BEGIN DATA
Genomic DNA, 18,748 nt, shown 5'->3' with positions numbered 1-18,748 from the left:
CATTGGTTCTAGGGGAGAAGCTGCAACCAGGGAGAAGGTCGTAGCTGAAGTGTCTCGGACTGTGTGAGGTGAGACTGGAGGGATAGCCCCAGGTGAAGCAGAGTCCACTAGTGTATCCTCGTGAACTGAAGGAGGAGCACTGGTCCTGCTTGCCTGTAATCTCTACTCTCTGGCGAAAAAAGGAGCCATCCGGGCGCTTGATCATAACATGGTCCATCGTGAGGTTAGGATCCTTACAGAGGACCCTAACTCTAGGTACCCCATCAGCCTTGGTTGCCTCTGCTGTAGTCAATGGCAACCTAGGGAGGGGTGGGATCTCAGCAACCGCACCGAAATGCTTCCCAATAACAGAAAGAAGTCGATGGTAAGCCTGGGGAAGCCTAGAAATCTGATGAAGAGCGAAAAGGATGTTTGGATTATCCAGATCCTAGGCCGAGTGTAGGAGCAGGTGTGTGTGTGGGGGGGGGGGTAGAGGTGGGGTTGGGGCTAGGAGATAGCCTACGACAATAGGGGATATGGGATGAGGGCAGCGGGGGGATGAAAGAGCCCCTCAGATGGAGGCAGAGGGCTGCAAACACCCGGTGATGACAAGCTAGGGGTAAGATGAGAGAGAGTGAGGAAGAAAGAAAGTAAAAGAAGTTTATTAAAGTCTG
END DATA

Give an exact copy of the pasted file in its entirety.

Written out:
Genomic DNA, 18,748 nt, shown 5'->3' with positions numbered 1-18,748 from the left:
CATTGGTTCTAGGGGAGAAGCTGCAACCAGGGAGAAGGTCGTAGCTGAAGTGTCTCGGACTGTGTGAGGTGAGACTGGAGGGATAGCCCCAGGTGAAGCAGAGTCCACTAGTGTATCCTCGTGAACTGAAGGAGGAGCACTGGTCCTGCTTGCCTGTAATCTCTACTCTCTGGCGAAAAAAGGAGCCATCCGGGCGCTTGATCATAACATGGTCCATCGTGAGGTTAGGATCCTTACAGAGGACCCTAACTCTAGGTACCCCATCAGCCTTGGTTGCCTCTGCTGTAGTCAATGGCAACCTAGGGAGGGGTGGGATCTCAGCAACCGCACCGAAATGCTTCCCAATAACAGAAAGAAGTCGATGGTAAGCCTGGGGAAGCCTAGAAATCTGATGAAGAGCGAAAAGGATGTTTGGATTATCCAGATCCTAGGCCGAGTGTAGGAGCAGGTGTGTGTGTGGGGGGGGGGGTAGAGGTGGGGTTGGGGCTAGGAGATAGCCTACGACAATAGGGGATATGGGATGAGGGCAGCGGGGGGATGAAAGAGCCCCTCAGATGGAGGCAGAGGGCTGCAAACACCCGGTGATGACAAGCTAGGGGTAAGATGAGAGAGAGTGAGGAAGAAAGAAAGTAAAAGAAGTTTATTAAAGTCTG